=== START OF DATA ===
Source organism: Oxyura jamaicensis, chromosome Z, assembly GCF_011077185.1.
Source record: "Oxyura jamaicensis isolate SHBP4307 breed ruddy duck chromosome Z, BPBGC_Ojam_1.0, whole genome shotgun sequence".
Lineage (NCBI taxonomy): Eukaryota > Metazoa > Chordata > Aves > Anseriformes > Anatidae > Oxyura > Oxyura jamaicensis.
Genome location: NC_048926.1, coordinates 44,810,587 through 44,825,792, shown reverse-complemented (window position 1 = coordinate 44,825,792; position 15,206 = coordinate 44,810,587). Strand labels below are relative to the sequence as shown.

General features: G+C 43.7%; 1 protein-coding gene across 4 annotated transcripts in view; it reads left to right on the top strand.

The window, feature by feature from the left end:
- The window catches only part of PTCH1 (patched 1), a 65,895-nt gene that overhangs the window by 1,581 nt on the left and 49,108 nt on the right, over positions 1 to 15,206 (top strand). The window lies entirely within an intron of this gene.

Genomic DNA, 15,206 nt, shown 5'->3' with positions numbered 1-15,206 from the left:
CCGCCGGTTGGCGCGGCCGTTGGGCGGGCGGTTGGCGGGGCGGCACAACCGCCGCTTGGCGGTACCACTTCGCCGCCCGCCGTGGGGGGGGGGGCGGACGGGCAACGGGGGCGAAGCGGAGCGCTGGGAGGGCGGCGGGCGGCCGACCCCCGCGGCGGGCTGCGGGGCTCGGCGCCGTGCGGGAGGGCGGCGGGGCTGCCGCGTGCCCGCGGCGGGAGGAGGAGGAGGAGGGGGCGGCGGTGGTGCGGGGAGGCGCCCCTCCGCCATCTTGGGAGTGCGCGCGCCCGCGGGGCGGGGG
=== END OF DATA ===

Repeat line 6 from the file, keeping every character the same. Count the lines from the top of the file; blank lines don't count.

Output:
The window, feature by feature from the left end: